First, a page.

The University of Bradford has secured almost £750,000 for a project to safeguard skeletons from world-renowned collections in the city and London.

The project, funded by the Joint Information Systems Committee (JISC), will use 3D laser scanning, CT scans and high-resolution photography to create an online archive of photo-realistic 3D models of pathological type-specimens.

Historical illustrations and new clinical descriptions will also be used to turn the skeleton collections, which have restricted access, into a unique educational tool.

It will be used by various professionals including clinicians, medical trainees, medical historians, archaeologists, osteologists and palaeopathologists, as well as enriching the public understanding of anatomy and medical science.

Project leader Dr Andrew Wilson, lecturer in archaeological sciences at the university, said: “The project will also play a crucial role in conserving a resource that is otherwise under threat from damage.

“Pathological specimens are often the most handled bones within skeletal collections and yet they are also the most fragile.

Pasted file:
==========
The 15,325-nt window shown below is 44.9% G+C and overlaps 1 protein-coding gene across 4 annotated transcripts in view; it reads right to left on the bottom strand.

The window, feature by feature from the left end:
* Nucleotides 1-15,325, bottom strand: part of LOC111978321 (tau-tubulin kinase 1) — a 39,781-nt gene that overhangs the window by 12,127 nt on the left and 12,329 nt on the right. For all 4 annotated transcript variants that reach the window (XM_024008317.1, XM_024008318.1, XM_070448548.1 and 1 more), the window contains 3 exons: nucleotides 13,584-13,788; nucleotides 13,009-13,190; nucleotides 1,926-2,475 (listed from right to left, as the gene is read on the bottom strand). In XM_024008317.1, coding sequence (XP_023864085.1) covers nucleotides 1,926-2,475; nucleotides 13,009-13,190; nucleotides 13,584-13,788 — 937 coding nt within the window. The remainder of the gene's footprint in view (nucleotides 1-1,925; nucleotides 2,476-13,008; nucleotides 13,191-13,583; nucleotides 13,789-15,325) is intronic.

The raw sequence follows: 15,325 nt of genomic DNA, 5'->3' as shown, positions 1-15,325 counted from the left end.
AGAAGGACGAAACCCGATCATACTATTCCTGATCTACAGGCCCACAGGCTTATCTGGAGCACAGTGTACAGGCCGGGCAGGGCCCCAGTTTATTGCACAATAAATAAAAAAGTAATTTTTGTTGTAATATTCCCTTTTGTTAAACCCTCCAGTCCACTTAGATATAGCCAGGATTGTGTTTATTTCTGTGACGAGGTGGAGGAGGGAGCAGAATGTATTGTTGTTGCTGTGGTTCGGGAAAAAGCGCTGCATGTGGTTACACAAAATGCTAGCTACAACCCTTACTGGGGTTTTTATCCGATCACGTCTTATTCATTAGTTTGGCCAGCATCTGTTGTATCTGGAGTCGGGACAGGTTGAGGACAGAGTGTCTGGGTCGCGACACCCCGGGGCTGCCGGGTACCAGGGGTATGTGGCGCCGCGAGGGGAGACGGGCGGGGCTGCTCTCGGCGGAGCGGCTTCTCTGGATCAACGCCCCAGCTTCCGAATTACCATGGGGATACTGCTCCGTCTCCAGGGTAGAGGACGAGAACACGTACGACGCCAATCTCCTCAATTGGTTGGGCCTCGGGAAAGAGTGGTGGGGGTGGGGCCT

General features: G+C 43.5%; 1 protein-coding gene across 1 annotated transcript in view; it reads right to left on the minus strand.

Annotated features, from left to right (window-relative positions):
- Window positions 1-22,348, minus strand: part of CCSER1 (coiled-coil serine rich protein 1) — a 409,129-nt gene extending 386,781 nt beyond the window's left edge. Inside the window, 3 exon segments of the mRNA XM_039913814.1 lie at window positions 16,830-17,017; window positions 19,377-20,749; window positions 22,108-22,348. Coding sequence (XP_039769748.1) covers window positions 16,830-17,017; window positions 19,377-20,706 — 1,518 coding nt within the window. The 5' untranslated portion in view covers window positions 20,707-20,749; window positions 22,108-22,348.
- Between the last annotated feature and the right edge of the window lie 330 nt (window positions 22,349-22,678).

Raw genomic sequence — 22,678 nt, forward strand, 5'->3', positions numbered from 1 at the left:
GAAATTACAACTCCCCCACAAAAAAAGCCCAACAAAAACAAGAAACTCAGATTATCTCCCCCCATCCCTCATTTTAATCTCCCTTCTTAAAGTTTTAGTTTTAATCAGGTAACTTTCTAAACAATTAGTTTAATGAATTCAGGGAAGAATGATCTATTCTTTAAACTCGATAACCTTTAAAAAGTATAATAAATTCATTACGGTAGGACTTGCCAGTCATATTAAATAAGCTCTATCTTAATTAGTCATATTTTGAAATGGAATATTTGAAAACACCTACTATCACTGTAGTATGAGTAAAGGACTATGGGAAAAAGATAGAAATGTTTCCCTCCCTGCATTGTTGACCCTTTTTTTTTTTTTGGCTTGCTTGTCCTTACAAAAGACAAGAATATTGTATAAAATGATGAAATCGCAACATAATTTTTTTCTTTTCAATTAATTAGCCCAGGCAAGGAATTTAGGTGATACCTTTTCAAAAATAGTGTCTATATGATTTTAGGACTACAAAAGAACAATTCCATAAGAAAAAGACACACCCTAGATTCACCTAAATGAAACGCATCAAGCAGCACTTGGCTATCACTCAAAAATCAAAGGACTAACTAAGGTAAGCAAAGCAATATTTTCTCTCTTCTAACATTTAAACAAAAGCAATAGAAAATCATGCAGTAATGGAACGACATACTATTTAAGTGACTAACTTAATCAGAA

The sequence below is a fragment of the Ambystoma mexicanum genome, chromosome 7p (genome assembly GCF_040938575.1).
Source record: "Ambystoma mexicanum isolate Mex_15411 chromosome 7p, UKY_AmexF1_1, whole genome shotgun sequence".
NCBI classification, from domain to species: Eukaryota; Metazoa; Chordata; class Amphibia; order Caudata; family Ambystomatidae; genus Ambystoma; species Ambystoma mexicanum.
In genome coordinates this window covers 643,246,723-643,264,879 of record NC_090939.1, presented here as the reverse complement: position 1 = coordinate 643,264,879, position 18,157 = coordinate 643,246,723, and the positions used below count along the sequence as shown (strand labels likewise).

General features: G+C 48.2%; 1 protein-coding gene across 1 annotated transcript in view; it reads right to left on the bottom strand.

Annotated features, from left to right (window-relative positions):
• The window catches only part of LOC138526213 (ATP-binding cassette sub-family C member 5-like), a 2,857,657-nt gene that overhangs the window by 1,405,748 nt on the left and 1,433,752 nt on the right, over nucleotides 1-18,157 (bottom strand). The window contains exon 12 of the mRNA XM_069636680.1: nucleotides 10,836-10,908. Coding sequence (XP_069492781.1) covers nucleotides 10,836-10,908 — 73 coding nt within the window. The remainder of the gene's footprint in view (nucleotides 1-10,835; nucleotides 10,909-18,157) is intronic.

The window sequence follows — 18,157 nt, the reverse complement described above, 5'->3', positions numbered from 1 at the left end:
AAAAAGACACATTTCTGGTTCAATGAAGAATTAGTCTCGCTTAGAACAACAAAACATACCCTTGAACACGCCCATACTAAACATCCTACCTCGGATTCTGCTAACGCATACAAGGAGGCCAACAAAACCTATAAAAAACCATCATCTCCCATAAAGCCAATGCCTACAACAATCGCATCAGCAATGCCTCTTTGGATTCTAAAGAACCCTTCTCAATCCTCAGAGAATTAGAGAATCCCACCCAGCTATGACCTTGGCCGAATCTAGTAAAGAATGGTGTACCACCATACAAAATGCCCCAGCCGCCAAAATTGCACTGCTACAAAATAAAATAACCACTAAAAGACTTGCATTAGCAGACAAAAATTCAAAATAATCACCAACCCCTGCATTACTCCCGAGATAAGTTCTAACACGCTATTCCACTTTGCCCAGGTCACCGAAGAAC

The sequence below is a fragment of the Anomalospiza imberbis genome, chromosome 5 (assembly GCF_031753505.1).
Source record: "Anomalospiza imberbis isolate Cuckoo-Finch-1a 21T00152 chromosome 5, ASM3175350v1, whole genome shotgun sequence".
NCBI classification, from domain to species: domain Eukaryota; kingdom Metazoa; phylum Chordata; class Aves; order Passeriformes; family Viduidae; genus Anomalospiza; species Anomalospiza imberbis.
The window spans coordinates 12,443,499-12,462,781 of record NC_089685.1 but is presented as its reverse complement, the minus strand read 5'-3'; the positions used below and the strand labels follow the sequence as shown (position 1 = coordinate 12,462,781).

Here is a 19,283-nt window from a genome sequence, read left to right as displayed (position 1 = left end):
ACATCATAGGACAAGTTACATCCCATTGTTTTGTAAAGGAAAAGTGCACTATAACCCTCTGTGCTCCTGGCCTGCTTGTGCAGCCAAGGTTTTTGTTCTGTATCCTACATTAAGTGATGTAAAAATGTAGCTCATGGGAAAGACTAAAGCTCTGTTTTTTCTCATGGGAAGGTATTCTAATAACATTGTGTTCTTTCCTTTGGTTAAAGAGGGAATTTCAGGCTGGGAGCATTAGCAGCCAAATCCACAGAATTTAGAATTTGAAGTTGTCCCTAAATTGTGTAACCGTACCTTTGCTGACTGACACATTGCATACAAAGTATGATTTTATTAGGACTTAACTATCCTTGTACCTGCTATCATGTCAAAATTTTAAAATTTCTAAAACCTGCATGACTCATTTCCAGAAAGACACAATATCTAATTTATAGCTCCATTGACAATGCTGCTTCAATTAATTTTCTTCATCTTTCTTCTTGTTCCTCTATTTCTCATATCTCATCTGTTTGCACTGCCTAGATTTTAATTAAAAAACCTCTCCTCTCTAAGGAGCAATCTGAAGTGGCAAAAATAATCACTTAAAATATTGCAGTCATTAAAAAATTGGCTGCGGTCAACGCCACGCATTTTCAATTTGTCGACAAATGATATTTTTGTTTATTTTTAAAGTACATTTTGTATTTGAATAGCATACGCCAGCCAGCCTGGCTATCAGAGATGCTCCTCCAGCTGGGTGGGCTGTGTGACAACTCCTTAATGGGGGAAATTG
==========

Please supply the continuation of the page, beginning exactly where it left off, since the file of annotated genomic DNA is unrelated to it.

“Archaeological and historical skeletal collections are important because they offer the opportunity to observe pathologies in an era before effective therapy.

“The University of Bradford, Museum of London Archaeology and Royal College of Surgeons of England house internationally important skeletal collections and each will be providing pathological type-specimens for the project.”

The project, which began in November and will be completed by July 2013, is a collaboration between Archaeological Sciences and the Centre for Visual Computing at the University of Bradford and project partners Museum of London Archaeology and the Royal College of Surgeons of England.

Paola Marchionni, programme manager at JISC, said: “Digitised Diseases builds on the successful JISC-funded pilot digitisation From Cemetery to Clinic, where the University of Bradford experimented with 3D digitisation of bones affected by leprosy.

“The team has now taken this approach further by setting up new partnerships, broadening the scope of the collections to include other chronic diseases and experimenting with innovative ways of delivering the models online.

“This project promises to have a wide-ranging impact by opening up access to material that has been so far the preserve of bona fide researchers. The opportunity for pathologists to look back in time at archaeological remains in order to make assertions about future illness will, we hope, prove invaluable.”